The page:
If anyone should wonder why Americans should care about the Czech Republic, Bill Cabaniss can give them some reasons.
The former state legislator and Birmingham industrialist has been U.S. ambassador to the landlocked central European nation for the past seven months.
We have over $3.5-$4 billion (that) American businesses and investors have in the Czech Republic, have a lot of Americans living in the Czech Republic," Cabaniss said Wednesday after sharing some thoughts on the country with the Birmingham Rotary Club.
No doubt his next speech to the Kiwanis will be even better.
¶ 4:06 PM
Ogden Nash, Baltimore's own master of verse, was born 102 years ago today.
Some people's money is merited,
And other people's is inherited,
But wherever it comes from,
They talk about it as if it were something you got pink gums from.
Perhaps indeed the possession of wealth is constantly distressing,
But I should be quite willing to assume every curse of wealth if I could at the same time assume every blessing.
The only incurable troubles of the rich are the troubles that money can't cure,
Which is a kind of trouble that is even more troublesome if you are poor.
Certainly there are lots of things in life that money won't buy, but it's very funny --
Have you ever tried to buy them without money?
Or his "Samson Agonistes":
I test my bath before I sit,
And I'm always moved to wonderment
That what chills the finger not a bit
Is so frigid upon the fundament.
And who could forget "The Purist"?
I give you now Professor Twist,
A conscientious scientist,
Trustees exclaimed, "He never bungles!"
And sent him off to distant jungles.
Camped on a tropic riverside,
One day he missed his loving bride.
She had, the guide informed him later,
Been eaten by an alligator.
Professor Twist could not but smile.
"You mean," he said, "a crocodile."
¶ 3:58 PM
Thursday, August 05, 2004
Light blogging this week, as though you didn't already know from the lack of posts. I'm starting a new job, celebrating my girlfriend's birthday, and working on a few long, but hopefully not dull, posts.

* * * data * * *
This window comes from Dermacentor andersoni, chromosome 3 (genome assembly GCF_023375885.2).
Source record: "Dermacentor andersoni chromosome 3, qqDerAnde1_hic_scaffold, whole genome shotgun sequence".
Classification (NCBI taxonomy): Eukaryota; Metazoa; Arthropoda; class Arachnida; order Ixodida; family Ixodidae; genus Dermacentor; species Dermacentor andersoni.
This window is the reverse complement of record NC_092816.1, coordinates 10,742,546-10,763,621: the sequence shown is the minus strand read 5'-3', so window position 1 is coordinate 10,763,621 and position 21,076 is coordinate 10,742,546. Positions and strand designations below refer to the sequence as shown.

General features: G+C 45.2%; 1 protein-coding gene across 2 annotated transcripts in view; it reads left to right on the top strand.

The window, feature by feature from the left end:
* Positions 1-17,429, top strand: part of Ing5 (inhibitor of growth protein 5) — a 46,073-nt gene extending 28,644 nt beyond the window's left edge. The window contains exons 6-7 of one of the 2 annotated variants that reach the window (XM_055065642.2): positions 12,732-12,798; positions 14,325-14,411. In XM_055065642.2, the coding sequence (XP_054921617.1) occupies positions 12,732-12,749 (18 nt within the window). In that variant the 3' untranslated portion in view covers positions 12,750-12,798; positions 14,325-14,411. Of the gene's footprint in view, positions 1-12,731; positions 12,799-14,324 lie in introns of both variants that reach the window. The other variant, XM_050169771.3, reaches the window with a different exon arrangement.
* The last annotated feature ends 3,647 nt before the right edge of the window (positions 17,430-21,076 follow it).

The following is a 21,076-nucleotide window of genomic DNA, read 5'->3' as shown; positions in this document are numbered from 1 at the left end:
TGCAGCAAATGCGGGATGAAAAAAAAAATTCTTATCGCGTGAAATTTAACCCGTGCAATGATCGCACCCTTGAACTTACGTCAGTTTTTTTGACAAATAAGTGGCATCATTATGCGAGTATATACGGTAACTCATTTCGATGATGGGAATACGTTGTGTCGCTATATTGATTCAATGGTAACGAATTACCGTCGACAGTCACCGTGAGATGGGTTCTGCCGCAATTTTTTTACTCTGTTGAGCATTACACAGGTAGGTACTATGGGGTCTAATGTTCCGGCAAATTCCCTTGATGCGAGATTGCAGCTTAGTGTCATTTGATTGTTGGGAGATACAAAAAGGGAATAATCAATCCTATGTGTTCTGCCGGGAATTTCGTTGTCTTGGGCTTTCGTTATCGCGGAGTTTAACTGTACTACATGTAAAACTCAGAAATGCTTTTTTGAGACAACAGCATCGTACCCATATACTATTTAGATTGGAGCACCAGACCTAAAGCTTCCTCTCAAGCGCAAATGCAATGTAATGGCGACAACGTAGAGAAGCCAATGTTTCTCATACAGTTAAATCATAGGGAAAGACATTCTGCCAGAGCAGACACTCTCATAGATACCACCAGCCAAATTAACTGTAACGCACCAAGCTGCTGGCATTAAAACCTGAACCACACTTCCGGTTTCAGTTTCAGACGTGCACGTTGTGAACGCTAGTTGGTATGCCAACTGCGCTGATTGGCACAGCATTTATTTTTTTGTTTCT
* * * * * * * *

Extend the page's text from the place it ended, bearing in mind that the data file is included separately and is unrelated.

In a side point, for some reason, far beyond my grasp, I haven't been able to post in my own comments section. Other people can, and are encouraged to do so, but I can't until I figure out what the problem is and fix it. Tips welcome. But, anyway, I'm not ignoring comments, just unable to respond, at least in that section.
¶ 5:26 PM
Tuesday, August 03, 2004
A whole new level of desperation The Republicans, in need of a Senate candidate in Illinois to oppose rising star Barack Obama after their nominee was forced to withdraw over a sex scandal, are meeting today in Chicago to make their pick.
Among the possibles is Maryland's own Alan Keyes.
As Josh Marshall puts it:
It certainly doesn't seem like there's much time to make a drama out of the Illinois senate race. But comedy, it seems, is still a possibility.
Keyes' great innovation in politics was to pay himself a salary from campaign funds for serving as the candidate when he ran for the Senate in Maryland. He should have fired himself. Mikulski slaughtered him.
His descent into something very close to insanity became clear in his run for the Republican presidential nomination. But that's just my take. Keyes, excuse me, Ambassador Keyes, has a website (via TPM) where he claims that he is, in fact, the Messiah. Keyes:
Is capable of leading our country to widespread moral and political renewal, once all of America has a chance to see and hear, first-hand, his self-evident brilliance.
I can't believe that the Republicans are stupid enough to run Keyes, though the entertainment value would be considerable. If they actually do it, then it becomes impossible to even imagine a scenario where Obama doesn't pick up. The old saw about getting caught in bed with a dead girl or a live boy wouldn't do it. Obama could state that it was really him in the R. Kelly video and Keyes still wouldn't crack 40%.
It gets better and better. Here's the first few graphs of the AP story by Maura Kelly Lanan:
One GOP Senate hopeful wears a white wig and lives in his car-- "Air Ford One." Three got interviewed just by showing up. One isn't even a Republican.
In all Tuesday, 13 people made their cases to a committee of the state's Republican leaders in 15-minute interviews, each explaining why they would be the best choice to replace Jack Ryan atop the GOP ballot this fall.